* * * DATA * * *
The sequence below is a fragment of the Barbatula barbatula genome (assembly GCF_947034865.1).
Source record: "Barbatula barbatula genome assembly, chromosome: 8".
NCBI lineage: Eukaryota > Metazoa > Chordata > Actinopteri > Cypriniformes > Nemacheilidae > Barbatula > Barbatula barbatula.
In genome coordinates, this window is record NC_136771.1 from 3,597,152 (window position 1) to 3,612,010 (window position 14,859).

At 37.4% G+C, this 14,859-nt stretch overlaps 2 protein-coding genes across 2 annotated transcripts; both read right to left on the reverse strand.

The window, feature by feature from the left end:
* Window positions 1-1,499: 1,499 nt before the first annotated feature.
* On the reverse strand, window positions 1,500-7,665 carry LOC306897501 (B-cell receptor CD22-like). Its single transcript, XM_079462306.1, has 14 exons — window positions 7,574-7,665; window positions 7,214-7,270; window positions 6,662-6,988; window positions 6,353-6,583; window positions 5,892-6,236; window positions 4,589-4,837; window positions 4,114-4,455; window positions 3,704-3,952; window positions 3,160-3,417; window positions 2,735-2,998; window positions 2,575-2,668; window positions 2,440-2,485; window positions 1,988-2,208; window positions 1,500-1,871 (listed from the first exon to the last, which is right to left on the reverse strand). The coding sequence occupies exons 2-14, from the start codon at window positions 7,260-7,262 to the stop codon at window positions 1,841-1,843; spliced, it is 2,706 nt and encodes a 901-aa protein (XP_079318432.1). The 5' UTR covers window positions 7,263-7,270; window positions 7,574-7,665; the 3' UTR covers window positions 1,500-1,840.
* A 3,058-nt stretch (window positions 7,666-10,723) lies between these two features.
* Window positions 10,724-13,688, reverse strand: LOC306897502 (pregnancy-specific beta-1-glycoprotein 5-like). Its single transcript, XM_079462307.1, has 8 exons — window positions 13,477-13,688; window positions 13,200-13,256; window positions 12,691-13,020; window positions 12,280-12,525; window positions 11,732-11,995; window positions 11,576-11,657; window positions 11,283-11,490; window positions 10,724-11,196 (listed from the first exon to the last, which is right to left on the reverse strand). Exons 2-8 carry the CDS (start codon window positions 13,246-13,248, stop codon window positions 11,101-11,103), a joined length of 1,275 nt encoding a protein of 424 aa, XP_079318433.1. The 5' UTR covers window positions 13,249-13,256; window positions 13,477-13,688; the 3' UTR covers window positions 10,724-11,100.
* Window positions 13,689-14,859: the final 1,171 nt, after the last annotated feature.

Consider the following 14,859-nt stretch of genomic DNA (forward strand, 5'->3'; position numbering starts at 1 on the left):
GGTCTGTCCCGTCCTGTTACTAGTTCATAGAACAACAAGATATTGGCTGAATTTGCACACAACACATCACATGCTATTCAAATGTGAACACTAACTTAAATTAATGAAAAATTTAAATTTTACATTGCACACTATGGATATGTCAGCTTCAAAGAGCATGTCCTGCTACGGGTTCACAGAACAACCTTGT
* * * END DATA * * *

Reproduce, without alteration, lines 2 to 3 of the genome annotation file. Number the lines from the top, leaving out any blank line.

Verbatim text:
Source record: "Barbatula barbatula genome assembly, chromosome: 8".
NCBI lineage: Eukaryota > Metazoa > Chordata > Actinopteri > Cypriniformes > Nemacheilidae > Barbatula > Barbatula barbatula.